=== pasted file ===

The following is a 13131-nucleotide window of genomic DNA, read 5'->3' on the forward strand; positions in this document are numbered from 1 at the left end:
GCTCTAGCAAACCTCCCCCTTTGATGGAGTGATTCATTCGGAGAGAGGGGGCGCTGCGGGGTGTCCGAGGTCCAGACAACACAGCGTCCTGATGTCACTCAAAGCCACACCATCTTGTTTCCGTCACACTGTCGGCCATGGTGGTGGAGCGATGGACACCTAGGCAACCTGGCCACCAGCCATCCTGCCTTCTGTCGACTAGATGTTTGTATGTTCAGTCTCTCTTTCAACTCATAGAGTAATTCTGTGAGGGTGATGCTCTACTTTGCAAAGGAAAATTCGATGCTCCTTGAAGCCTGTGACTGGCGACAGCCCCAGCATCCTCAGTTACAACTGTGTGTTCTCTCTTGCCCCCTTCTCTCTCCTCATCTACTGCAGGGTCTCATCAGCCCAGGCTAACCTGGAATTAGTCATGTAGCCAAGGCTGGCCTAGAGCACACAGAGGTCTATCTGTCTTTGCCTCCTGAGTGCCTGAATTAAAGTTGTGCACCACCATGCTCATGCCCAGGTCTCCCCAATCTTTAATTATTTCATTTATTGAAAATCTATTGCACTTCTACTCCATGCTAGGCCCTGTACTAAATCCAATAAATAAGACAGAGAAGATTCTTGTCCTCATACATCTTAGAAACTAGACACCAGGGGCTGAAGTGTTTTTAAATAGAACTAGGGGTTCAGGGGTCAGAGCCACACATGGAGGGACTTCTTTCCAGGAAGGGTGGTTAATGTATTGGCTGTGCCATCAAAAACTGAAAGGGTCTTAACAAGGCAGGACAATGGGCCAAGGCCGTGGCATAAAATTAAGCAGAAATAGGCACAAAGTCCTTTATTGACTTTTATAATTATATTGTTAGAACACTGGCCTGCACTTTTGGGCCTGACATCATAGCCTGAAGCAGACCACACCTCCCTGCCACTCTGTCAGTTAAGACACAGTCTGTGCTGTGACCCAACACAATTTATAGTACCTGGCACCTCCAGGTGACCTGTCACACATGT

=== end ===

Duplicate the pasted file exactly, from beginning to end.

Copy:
The following is a 13131-nucleotide window of genomic DNA, read 5'->3' on the forward strand; positions in this document are numbered from 1 at the left end:
GCTCTAGCAAACCTCCCCCTTTGATGGAGTGATTCATTCGGAGAGAGGGGGCGCTGCGGGGTGTCCGAGGTCCAGACAACACAGCGTCCTGATGTCACTCAAAGCCACACCATCTTGTTTCCGTCACACTGTCGGCCATGGTGGTGGAGCGATGGACACCTAGGCAACCTGGCCACCAGCCATCCTGCCTTCTGTCGACTAGATGTTTGTATGTTCAGTCTCTCTTTCAACTCATAGAGTAATTCTGTGAGGGTGATGCTCTACTTTGCAAAGGAAAATTCGATGCTCCTTGAAGCCTGTGACTGGCGACAGCCCCAGCATCCTCAGTTACAACTGTGTGTTCTCTCTTGCCCCCTTCTCTCTCCTCATCTACTGCAGGGTCTCATCAGCCCAGGCTAACCTGGAATTAGTCATGTAGCCAAGGCTGGCCTAGAGCACACAGAGGTCTATCTGTCTTTGCCTCCTGAGTGCCTGAATTAAAGTTGTGCACCACCATGCTCATGCCCAGGTCTCCCCAATCTTTAATTATTTCATTTATTGAAAATCTATTGCACTTCTACTCCATGCTAGGCCCTGTACTAAATCCAATAAATAAGACAGAGAAGATTCTTGTCCTCATACATCTTAGAAACTAGACACCAGGGGCTGAAGTGTTTTTAAATAGAACTAGGGGTTCAGGGGTCAGAGCCACACATGGAGGGACTTCTTTCCAGGAAGGGTGGTTAATGTATTGGCTGTGCCATCAAAAACTGAAAGGGTCTTAACAAGGCAGGACAATGGGCCAAGGCCGTGGCATAAAATTAAGCAGAAATAGGCACAAAGTCCTTTATTGACTTTTATAATTATATTGTTAGAACACTGGCCTGCACTTTTGGGCCTGACATCATAGCCTGAAGCAGACCACACCTCCCTGCCACTCTGTCAGTTAAGACACAGTCTGTGCTGTGACCCAACACAATTTATAGTACCTGGCACCTCCAGGTGACCTGTCACACATGT